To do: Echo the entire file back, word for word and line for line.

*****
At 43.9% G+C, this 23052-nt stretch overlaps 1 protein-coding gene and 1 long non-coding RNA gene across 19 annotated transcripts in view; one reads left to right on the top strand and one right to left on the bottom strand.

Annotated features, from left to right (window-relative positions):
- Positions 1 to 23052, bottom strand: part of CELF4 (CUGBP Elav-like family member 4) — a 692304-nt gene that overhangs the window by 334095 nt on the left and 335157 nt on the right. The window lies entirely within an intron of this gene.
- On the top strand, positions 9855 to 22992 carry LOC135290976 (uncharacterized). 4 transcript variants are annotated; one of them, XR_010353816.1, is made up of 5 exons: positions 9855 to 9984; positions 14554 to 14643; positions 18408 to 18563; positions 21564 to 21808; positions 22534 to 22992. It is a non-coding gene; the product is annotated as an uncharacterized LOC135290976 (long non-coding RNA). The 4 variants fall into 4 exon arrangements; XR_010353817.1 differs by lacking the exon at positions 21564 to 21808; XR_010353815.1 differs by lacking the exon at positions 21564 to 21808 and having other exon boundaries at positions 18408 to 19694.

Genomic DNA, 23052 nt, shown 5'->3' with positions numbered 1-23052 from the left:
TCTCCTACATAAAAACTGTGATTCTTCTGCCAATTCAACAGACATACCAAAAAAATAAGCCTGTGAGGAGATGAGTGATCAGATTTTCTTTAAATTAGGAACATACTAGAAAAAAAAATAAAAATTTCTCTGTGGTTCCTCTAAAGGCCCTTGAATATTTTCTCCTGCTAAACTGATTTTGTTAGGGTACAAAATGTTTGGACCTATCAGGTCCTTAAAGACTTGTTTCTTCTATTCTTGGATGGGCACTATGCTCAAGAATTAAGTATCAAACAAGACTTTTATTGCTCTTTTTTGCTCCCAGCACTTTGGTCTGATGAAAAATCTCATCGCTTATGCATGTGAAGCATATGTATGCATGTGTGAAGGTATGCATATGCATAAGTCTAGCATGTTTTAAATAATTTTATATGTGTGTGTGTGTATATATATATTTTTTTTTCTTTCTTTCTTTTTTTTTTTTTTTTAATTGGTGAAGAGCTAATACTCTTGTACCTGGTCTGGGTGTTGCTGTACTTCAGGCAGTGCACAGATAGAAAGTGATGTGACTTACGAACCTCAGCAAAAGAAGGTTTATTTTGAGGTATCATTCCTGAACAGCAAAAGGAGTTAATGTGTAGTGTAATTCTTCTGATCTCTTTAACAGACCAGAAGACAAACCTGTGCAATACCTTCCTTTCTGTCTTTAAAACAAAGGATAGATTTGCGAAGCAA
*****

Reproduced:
At 43.9% G+C, this 23052-nt stretch overlaps 1 protein-coding gene and 1 long non-coding RNA gene across 19 annotated transcripts in view; one reads left to right on the top strand and one right to left on the bottom strand.

Annotated features, from left to right (window-relative positions):
- Positions 1 to 23052, bottom strand: part of CELF4 (CUGBP Elav-like family member 4) — a 692304-nt gene that overhangs the window by 334095 nt on the left and 335157 nt on the right. The window lies entirely within an intron of this gene.
- On the top strand, positions 9855 to 22992 carry LOC135290976 (uncharacterized). 4 transcript variants are annotated; one of them, XR_010353816.1, is made up of 5 exons: positions 9855 to 9984; positions 14554 to 14643; positions 18408 to 18563; positions 21564 to 21808; positions 22534 to 22992. It is a non-coding gene; the product is annotated as an uncharacterized LOC135290976 (long non-coding RNA). The 4 variants fall into 4 exon arrangements; XR_010353817.1 differs by lacking the exon at positions 21564 to 21808; XR_010353815.1 differs by lacking the exon at positions 21564 to 21808 and having other exon boundaries at positions 18408 to 19694.

Genomic DNA, 23052 nt, shown 5'->3' with positions numbered 1-23052 from the left:
TCTCCTACATAAAAACTGTGATTCTTCTGCCAATTCAACAGACATACCAAAAAAATAAGCCTGTGAGGAGATGAGTGATCAGATTTTCTTTAAATTAGGAACATACTAGAAAAAAAAATAAAAATTTCTCTGTGGTTCCTCTAAAGGCCCTTGAATATTTTCTCCTGCTAAACTGATTTTGTTAGGGTACAAAATGTTTGGACCTATCAGGTCCTTAAAGACTTGTTTCTTCTATTCTTGGATGGGCACTATGCTCAAGAATTAAGTATCAAACAAGACTTTTATTGCTCTTTTTTGCTCCCAGCACTTTGGTCTGATGAAAAATCTCATCGCTTATGCATGTGAAGCATATGTATGCATGTGTGAAGGTATGCATATGCATAAGTCTAGCATGTTTTAAATAATTTTATATGTGTGTGTGTGTATATATATATTTTTTTTTCTTTCTTTCTTTTTTTTTTTTTTTTAATTGGTGAAGAGCTAATACTCTTGTACCTGGTCTGGGTGTTGCTGTACTTCAGGCAGTGCACAGATAGAAAGTGATGTGACTTACGAACCTCAGCAAAAGAAGGTTTATTTTGAGGTATCATTCCTGAACAGCAAAAGGAGTTAATGTGTAGTGTAATTCTTCTGATCTCTTTAACAGACCAGAAGACAAACCTGTGCAATACCTTCCTTTCTGTCTTTAAAACAAAGGATAGATTTGCGAAGCAA